Pearl of Qatar: creating a "digital" island by Neil Stevenson

    Classic cyberpunk Neil Stevenson has thrown more than one good idea for our gray world. Until now, the most successful of his fantasies was the Second Life game, which Linden Labs had precisely designed for the Avalanche story .

    Now, the wealthy Middle Eastern state of Qatar claims to be the most amazing implementation. The emirate’s authorities began to build the man-made island of Pearl-Qatar near their shores in the Persian Gulf(Pearl of Qatar) with an area of ​​4 million square meters. m. The island should become a real digital paradise for 40 thousand of its inhabitants in ten towns. Qatar’s pearl will be connected to the Network via fiber optic, and all 15 thousand houses on the island will be connected via broadband communication channels and literally packed with modern technological devices, including smart elevators, invisible security systems, tracking devices on RFID radio chips, automatic transport systems, etc. .d.

    Qatar is the third (after Russia and Iran) in the world exporter of natural gas and a large exporter of oil and oil products. And although at the moment the whole country is connected through one provider through NAT and all citizens have one IP address, their huge gold reserves and the desire for scientific and technological progress create all the conditions for the construction of this Crypt, which is described in detail in the cult novel by Neil Stevenson "Cryptonomicon."

    Here are some analogies and differences between the Pearl of Qatar and Crypta, although geographically the latter is far from Qatar, namely, near the Philippines.

    Crypt is an island independent of no government in the world, roughly the same size as the territory of Qatar.

    Crypta has become a cryptographic certification center for the global global digital payment system (WebMoney is a very accurate analogue). Unlike the Russian “offshore refuge” for the WebMoney cryptographic center, the reliability of the Crypta payment system was guaranteed both politically and technologically. The network was connected, including to the largest backbones through the Philippines and nearby Taiwan:“The coastal stretch of cable stretches into a new reinforced concrete building a hundred meters from the upper tidal line. Actually, this is one large room full of batteries, generators, air conditioners and electronic equipment. The other end of the cable goes to where the buoy sways in the South China Sea. There are several kilometers to it. The buoy marks the end of the North Luzon Cable owned by FiliTel. If you move along it, you will find yourself in a building on the northern tip of the island, where a large cable from Taiwan fits. In turn, a whole submarine cable network converges to Taiwan. Transferring data to and from Taiwan is simple and cheap .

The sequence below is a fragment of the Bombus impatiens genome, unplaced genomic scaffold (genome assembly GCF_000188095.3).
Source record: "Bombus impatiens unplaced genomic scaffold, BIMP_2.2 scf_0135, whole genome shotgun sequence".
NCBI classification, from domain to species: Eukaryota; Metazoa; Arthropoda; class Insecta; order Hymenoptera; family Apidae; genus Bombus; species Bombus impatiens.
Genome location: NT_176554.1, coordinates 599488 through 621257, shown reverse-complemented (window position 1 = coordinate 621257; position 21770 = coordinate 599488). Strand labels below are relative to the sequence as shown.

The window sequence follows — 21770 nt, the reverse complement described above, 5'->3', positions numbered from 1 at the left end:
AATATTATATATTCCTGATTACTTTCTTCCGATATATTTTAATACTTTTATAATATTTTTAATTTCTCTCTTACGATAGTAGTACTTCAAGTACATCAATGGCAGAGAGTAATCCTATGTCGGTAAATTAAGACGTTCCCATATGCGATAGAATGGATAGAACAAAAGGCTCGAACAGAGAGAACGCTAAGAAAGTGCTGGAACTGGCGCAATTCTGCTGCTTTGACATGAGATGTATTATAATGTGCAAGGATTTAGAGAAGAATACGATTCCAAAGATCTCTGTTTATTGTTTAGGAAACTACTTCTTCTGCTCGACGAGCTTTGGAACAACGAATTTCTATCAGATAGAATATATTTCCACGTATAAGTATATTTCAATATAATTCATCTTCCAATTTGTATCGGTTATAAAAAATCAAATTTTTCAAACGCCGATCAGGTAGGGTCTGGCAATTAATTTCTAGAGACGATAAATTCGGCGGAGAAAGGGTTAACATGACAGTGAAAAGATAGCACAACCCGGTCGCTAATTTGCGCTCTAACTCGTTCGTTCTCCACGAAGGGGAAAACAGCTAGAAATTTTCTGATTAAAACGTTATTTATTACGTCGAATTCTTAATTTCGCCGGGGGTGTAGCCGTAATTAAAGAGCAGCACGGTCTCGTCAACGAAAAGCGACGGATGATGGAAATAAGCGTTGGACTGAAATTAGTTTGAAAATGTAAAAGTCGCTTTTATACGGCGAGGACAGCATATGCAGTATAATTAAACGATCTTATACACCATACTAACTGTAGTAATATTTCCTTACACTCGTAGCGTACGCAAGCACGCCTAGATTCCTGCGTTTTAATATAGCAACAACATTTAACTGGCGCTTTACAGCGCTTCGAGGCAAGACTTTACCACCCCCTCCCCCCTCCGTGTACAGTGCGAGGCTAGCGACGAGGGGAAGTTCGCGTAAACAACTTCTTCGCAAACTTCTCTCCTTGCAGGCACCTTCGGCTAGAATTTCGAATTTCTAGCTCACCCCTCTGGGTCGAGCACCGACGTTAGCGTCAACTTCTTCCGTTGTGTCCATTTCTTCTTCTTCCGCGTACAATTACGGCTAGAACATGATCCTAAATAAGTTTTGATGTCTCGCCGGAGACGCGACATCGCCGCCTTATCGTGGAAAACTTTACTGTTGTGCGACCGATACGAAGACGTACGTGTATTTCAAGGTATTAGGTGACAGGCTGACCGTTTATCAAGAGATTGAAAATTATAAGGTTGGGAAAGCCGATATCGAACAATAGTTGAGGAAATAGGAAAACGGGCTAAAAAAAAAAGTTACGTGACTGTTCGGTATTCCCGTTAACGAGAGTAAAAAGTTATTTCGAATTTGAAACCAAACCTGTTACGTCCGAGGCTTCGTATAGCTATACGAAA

Of course, on the Pearl of Qatar there is no rock in which it would be absolutely safe to place the largest router in the world, as for Crypts.

    Crypta's political credibility was guaranteed by the Kinakuta Sultanate, an independent state that was created on the island and lived off oil revenues. The political structure of the sultanate is similar to the emirate of Qatar. The population of the sultanate is Muslims and ethnic Chinese around the edges, animists in the central part. The island is rich.

    The financial reliability of the Crypts was guaranteed by the tons of gold that fell to the creators of the payment system in the form of a gold reserve of the Third Reich. This is an analogue of the excess revenues of the world's third largest gas supplier and Qatar, a major oil supplier.

    You can end with a quote from the Sultan of Kinakuta. This is the most important, because it is precisely such thinking that the Qatar authorities need in order to fully realize the idea of ​​the great Neil Stephenson.

    Many Internet users are convinced that the Internet is reliable, because communication lines stretch across the planet. In fact, almost all intercontinental traffic goes through a small number of bottlenecks. They are usually controlled and monitored by the local government. Obviously, any Internet venture that needs freedom from government interference is initially doomed due to fundamental structural flaws.

    Clips are just one of the structural barriers to creating a free, sovereign cyberspace that is independent of geography.

    Another obstacle is the proliferation of laws and even legislative systems in the field of non-interference in private life, freedom of speech and telecommunications.

    Each legislative system is composed of amendments introduced over the centuries by the judiciary and the legislature. With all due respect, they do not meet the modern requirements of confidentiality.

    Legislation in the field of freedom of speech, telecommunications and cryptography is the result of a series of simple, rational decisions. However, today they are so complex that no one is able to understand them even within the same country, not to mention the whole world.

    Time to start from the beginning. This is very difficult in a large country where lawmakers compose laws and interpret courts where the tail of historical precedents stretches for them. However, here is the Kinakuta Sultanate. I am the Sultan and I say that the law here will be extremely simple: complete freedom of information. I give up all administrative power over information flows within the country and across its borders. Under no circumstances will the government poke its nose into information flows or use its power to restrict these flows. This is the new Kinakuta law. I invite you, gentlemen, to use it. Thanks.

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